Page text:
Physiea C 185-189 (1991) 2195-2196 North-Holland
ANISOTROPY OF THE IRREVERSIBILITY FIELD IN YBA2CU307 SINGLE CRYSTALS MA,: ANG,A,D~ Z~X. SHEN and .A.D..CA PLIN, Blackett Laboratory, Imperial College, London SW7 2BZ, UK; • , , ~ M u ~ , enysiKadscnes Institul, uoethe Universitat, 6000 Frankfurt, Germany; L LEONYUK, Geology Dept, Moscow State University, Moscow_ 117234, USSR; V.V. MOSHCHALKOV, Physics Dept, Moscow ~tate university, MOSCOW117234, USSR; G. EMELCHENKO, Institute of Solid State Physics, USSR Academy of Sciences, 142432 Chernogolovka, MosCOw District, USSR. Magnetic measurements have been made of the anisotropy of the irreversibility field in YBa2Cu307 single crystals. Care has been taken to eliminate any contribution from currents circulating in the a-b plane to the magnetisation measured with the applied field closely parallel to these planes. Not only do the results demonstrate that persistent currents can flow in the c-direction, but they show also that at a given temperature the irreversibility field is about a factor of 4 higher for B II ab than B II c. This magnitude of anisotropy is similar to that in Bc2.
The oxide superconductors are strongly anisotropic, so that their magnetic response when screening currents attempt to flow in the c-direction is of great interest. The first question to answer is whether truly persistent currents can flow in this direction, bearing in mind that transport measurements can set only a fairly high upper bound to the resistivity. Secondly, if they do flow, does the magnetic phase diagram for B II ab resemble that for the usual B II c to the extent of including an "irreversibility field" Birr? Because of the large magnetic response to B II c by currents flowing in the ab plane, it is difficult to measure the magnetisation with B II ab. Any field misalignment results in a field component parallel to c, contributing a large m.~gnetic moment in this direction, which in turn has a component along the original field direction. Indeed, as the field is first rotated away from the c-axis, the magnetic response can be welldescribed by such a simple vector model 1. Even with careful alignment, there is still the concern that there may be within the crystal small inclusions olf different orientation. We orient the crystal accurately in the magnetometer with a simple device, which allows the field to be scanned through the ab plane with a setting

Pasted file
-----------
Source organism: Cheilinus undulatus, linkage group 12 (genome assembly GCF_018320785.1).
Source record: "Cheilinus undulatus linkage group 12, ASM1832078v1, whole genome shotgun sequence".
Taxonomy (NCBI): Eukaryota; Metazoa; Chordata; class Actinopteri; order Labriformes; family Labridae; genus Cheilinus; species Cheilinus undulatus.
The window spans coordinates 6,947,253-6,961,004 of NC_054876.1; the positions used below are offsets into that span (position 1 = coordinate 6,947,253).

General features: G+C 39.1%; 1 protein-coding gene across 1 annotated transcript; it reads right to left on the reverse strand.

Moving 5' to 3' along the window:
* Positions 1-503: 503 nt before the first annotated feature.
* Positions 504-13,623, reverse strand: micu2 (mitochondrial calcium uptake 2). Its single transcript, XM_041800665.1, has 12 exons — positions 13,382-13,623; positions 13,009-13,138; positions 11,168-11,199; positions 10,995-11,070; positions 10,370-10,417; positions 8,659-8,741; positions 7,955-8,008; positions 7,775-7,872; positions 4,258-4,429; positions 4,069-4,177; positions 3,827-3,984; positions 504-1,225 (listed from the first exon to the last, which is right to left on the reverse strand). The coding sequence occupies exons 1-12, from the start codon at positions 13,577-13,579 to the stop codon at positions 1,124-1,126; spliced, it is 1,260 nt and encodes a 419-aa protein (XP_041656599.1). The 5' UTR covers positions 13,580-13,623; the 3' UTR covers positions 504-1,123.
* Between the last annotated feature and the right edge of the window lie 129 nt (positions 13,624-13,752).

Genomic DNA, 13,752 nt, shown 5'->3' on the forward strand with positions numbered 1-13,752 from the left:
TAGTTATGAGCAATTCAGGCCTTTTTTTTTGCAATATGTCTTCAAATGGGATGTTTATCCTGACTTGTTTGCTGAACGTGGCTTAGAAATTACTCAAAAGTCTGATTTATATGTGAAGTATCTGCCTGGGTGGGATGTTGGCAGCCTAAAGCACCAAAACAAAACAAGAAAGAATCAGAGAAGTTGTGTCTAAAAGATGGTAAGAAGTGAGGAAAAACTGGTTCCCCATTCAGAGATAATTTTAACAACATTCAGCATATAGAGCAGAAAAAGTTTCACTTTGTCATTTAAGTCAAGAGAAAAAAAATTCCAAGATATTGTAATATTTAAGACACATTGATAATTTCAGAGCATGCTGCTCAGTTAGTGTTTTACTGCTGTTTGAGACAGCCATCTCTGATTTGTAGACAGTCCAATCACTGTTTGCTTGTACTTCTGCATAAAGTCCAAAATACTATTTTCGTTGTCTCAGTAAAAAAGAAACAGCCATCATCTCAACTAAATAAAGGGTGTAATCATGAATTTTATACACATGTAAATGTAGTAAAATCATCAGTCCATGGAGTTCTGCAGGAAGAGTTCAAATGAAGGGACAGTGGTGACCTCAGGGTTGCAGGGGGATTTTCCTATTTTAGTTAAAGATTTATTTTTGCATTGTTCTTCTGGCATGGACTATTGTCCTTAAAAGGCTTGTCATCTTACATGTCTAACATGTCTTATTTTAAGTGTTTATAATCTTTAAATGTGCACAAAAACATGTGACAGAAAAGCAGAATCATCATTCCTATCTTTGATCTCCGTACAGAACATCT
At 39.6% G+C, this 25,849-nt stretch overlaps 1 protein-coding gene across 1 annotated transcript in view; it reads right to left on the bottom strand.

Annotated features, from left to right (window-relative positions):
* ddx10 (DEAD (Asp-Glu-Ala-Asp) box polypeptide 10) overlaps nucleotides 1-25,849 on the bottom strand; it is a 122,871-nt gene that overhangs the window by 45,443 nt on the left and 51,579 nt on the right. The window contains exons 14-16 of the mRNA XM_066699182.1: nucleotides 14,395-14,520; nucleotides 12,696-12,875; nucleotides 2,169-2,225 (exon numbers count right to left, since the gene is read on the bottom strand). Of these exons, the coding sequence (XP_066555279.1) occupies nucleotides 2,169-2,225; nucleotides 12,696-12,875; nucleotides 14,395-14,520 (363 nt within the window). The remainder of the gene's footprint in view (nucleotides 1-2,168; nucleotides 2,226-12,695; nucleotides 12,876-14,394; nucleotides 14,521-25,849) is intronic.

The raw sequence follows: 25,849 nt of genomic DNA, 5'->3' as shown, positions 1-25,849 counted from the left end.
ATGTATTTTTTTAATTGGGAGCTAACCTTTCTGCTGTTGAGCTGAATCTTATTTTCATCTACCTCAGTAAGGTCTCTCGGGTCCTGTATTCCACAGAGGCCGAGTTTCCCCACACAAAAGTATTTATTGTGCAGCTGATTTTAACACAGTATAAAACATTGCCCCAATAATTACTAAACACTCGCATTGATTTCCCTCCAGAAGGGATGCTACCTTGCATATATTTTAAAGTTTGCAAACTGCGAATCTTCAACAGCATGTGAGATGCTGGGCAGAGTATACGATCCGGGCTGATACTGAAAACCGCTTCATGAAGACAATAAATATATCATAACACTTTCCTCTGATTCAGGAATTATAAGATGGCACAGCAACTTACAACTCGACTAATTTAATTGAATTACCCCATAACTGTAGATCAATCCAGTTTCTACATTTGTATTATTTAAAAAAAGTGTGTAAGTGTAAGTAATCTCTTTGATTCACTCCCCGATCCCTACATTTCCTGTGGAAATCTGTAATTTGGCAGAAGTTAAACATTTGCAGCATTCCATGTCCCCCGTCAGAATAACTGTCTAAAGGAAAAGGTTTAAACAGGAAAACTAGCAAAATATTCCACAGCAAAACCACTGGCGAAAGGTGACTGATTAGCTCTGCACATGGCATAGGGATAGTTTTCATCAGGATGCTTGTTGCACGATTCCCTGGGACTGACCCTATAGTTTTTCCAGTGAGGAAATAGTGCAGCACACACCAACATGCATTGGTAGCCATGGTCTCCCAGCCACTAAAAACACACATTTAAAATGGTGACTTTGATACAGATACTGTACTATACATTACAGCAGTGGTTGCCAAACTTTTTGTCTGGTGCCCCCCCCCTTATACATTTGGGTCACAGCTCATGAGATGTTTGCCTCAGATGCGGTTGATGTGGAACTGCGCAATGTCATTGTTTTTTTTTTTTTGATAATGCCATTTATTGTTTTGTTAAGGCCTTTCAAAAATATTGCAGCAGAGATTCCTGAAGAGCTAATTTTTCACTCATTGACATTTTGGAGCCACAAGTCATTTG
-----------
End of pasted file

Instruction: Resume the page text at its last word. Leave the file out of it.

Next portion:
accuracy of better than 1o. The correct orientation with B II ab can be identified as an extremum in the magnetic response. Next, we analyse the data to check whether the magnetisation could have arisen from a small miscrientation angle o~: For a given field B, the component parallel to c would be ¢zB,giving rise to a moment mc(ecB) in the c-direction, and having a component ~mc(~B ) along the original field direction. For example, consider the M-H loops in Figure 1. At the maximum field of 8 T II ab, the measured moment is 8x10-6 Am 2. If o~w6re 1°, the field component along c would be 0.14 T, inducing a moment in that direction of 4.4x10-5 Am 2, whose component in the original field direction would be 8x10-7 Am2, a factor of 10 less than observed. A length scale analysis 2 provides a more stringent test: With B II al% the plate-like crystal has small demagnetisation factor, and so has a differential susceptibility Z'= -1 as the field is first reduced from its maximum value. On the other hand, were the observed moment to be merely the component of a moment in the c-direction, Z' = -e~2R/t, where R is the lateral dimension and t the thickness of the crystal. For 1o misorientation, Z' for our crystals would be ~ -3x10 -3. With B II ab, the measured X' is always close to -1, showing not only that the alignment is
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M.A, Angadi et aL / lrreversibilityfield in YBa2CusO7 single crystals
OFRA2 B / / e A
B II ob
FIGURE 1 Magnetic moment of a YBa2Cu307 sing!e crystal (FRA 2) versus field at 75 Kfor the two field orientations. The background diamagnetic slope arises from the sample holder. good, but also that the observed magnetic response is from the entire crystal, and not just from some misoriented inclusion. With this confidence that the measurements are of a genuine magnetisation II ab, it is meaningful to consider the "irreversibility field" Bin., defined here simply as the field at which the measured moment drops to noise level. Figure 2 shows Bin . as a function of temperature for the two symmetry directions, and for two crystals of slightly different Tc'S. It is apparent immediately that Bin . is about a factor of 4 largerwhen the field is parallel to the ab planes than it is when perpendicular to them. We believe that these are the first reliable magnetic measurements of Birr in the II ab configuration. Previously, because of the difficulties associated with magnetic measurements, estimates of Bin. II ab have been obtained from mechanical oscillator experiments3, 4, or from some rather arbitrary criterion on the 'tail' of the resistive transition5. The latter estimate is one to two orders of magnitude larger than the former; our magnetic measurements lie between the two. The generally accepted magnitude of anisotropy of Bc2 in YBa2Cu307 is a factor of 4 or 5, essentially identical to that we have measured in Birr. This congruence lends support to the idea that the "irreversibility field" does have some fundamental significance in the field-temperature phase diagram of these materials.
• FRA2 B / / a b Z~FRA1 B / / c • FRA1 a / / a b
oa" , ....( ~ A 80
FIGURE 2 The irreversibility fields for two YBa2Cu307 crystals for the two field orientations. REFERENCES .
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